The United States continue to use an untested drug, pentobarbital, in their lethal injection cocktail for execution despite having evidence of painful deaths caused which is also a possible violation of the constitution ban on cruel and unusual punishment.
In the State of Georgia, Roy Blankenship (55) was given animal euthanasia barbiturate to put to death which according to U.S. anaesthesiologist David Waisel, “was inadequately anesthetized and was conscious for approximately the first three minutes of the execution and that he suffered greatly.”
Dr. Waisel cited eyewitness accounts stating that Mr. Blankenship’s eyes “were open throughout” which shouldn’t have occurred after giving the lethal injection.
On June 23, Mr. Blankenship, was executed and he was the first inmate in Georgia who was killed with pentobarbital, also known as Nembutal. Many U.S. states have switched to the drug, commonly used to put to dogs, after the drug earlier used, sodium thiopental, became scarce in the country.
Hospira, the sole company producing sodium thiopental announced last year that it would halt production owing to raw materials concerns. Following this development numerous U.S. attempted to obtain sodium thiopental from other countries such as India and the United Kingdom, though most of sodium thiopental imported was not approved by U.S. Food and Drug. The Drug Enforcement Agency seized some the UK-made drug from prisons in Kentucky and Tennessee earlier this year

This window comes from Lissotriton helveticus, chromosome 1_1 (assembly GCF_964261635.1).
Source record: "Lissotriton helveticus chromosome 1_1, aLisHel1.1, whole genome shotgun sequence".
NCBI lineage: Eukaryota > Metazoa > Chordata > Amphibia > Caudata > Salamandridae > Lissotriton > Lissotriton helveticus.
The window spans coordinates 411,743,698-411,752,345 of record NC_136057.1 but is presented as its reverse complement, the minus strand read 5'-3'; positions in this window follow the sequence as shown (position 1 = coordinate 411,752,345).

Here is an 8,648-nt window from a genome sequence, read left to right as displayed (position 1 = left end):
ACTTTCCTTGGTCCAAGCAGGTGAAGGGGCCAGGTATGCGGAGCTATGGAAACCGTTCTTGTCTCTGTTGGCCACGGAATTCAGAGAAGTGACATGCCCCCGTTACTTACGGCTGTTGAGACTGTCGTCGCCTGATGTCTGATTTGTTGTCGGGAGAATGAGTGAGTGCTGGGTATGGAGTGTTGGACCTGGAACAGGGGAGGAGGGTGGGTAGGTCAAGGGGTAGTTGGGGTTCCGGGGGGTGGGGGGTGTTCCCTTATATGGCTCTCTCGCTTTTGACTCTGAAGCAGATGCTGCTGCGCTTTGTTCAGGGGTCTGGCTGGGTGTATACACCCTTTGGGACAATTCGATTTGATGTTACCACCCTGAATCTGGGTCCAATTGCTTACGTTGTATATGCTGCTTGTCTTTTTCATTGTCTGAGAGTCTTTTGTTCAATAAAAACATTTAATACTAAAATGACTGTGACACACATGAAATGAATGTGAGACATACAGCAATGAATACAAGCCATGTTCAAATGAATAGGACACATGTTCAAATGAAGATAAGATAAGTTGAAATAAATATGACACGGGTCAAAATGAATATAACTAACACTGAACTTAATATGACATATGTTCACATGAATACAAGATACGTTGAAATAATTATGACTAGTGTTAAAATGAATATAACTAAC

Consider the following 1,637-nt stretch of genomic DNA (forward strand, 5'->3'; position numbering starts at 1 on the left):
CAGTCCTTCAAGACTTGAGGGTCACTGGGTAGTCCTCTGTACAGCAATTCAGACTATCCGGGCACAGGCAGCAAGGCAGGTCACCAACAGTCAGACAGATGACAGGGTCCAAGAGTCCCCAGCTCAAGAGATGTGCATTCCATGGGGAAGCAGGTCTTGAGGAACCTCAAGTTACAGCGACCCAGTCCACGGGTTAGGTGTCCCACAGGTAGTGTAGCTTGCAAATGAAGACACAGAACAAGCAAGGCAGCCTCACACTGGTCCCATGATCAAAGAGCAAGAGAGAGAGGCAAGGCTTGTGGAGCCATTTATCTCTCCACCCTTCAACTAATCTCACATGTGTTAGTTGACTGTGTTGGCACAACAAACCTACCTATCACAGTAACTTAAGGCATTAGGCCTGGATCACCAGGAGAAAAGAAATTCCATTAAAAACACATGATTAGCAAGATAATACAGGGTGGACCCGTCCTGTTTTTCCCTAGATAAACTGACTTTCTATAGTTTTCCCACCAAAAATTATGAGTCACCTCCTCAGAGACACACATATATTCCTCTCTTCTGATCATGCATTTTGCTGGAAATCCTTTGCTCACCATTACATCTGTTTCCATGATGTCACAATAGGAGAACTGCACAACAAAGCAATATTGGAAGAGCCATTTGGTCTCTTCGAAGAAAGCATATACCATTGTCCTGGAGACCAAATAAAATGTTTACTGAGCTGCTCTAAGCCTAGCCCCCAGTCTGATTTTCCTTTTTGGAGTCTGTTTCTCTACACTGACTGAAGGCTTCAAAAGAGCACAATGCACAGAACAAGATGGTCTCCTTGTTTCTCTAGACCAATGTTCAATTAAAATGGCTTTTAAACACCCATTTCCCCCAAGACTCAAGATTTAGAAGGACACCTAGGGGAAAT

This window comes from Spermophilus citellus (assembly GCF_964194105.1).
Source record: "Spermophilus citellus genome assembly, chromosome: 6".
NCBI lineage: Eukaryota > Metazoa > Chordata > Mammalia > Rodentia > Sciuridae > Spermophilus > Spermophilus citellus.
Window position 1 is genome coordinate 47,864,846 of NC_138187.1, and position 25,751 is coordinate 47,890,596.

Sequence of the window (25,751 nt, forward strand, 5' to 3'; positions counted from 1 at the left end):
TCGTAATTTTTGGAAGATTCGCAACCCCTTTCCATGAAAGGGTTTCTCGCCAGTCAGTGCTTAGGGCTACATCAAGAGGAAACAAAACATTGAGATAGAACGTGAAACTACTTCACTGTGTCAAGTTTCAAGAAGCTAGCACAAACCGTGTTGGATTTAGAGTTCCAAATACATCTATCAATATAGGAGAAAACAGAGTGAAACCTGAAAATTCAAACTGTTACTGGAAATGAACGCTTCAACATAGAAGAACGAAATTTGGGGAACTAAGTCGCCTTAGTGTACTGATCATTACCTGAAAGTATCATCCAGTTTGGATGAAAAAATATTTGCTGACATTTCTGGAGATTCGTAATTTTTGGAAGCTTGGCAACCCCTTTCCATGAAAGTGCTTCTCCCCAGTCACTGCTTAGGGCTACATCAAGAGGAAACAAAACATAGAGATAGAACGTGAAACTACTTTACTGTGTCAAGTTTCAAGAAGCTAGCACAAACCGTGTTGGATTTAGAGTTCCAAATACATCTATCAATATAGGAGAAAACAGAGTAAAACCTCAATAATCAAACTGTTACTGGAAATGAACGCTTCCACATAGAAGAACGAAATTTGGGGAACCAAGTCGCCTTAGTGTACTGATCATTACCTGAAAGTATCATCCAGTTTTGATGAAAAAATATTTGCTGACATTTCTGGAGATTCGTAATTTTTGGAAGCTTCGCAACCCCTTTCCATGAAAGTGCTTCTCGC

in January an Indian generic drug company, Kayem Pharma of Mumbai, managed to export enough sodium thiopental to kill 166 men, to the Nebraska Department of Corrections. South Dakota is believed to possess the Indian-made drug but it is unclear whether these supplies may also be seized by federal authorities.
On June 16, the execution of Eddie Duval in Alabama Powell “show that his behaviour during the process was similar to that of Mr Blankenship, including the jerking of the head and expressions of apparent surprise and discomfort,” according to a statement by Reprieve, a UK-based anti-death penalty campaign group.
Report by Sumit